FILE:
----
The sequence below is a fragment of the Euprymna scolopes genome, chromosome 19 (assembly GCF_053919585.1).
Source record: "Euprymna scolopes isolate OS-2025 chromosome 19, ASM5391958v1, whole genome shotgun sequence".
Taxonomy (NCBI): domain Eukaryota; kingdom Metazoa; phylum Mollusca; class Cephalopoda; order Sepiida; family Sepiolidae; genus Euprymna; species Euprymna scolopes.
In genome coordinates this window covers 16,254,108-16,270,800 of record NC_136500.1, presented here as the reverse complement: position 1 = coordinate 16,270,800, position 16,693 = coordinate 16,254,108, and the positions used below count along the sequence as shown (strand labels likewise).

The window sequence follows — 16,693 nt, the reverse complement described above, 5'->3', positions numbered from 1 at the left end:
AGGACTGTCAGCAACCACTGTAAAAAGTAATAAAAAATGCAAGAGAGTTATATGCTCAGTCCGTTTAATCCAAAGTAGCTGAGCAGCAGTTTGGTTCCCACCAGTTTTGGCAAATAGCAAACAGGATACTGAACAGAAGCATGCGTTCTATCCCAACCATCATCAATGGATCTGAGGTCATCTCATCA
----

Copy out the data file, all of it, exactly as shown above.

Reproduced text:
The sequence below is a fragment of the Euprymna scolopes genome, chromosome 19 (assembly GCF_053919585.1).
Source record: "Euprymna scolopes isolate OS-2025 chromosome 19, ASM5391958v1, whole genome shotgun sequence".
Taxonomy (NCBI): domain Eukaryota; kingdom Metazoa; phylum Mollusca; class Cephalopoda; order Sepiida; family Sepiolidae; genus Euprymna; species Euprymna scolopes.
In genome coordinates this window covers 16,254,108-16,270,800 of record NC_136500.1, presented here as the reverse complement: position 1 = coordinate 16,270,800, position 16,693 = coordinate 16,254,108, and the positions used below count along the sequence as shown (strand labels likewise).

The window sequence follows — 16,693 nt, the reverse complement described above, 5'->3', positions numbered from 1 at the left end:
AGGACTGTCAGCAACCACTGTAAAAAGTAATAAAAAATGCAAGAGAGTTATATGCTCAGTCCGTTTAATCCAAAGTAGCTGAGCAGCAGTTTGGTTCCCACCAGTTTTGGCAAATAGCAAACAGGATACTGAACAGAAGCATGCGTTCTATCCCAACCATCATCAATGGATCTGAGGTCATCTCATCA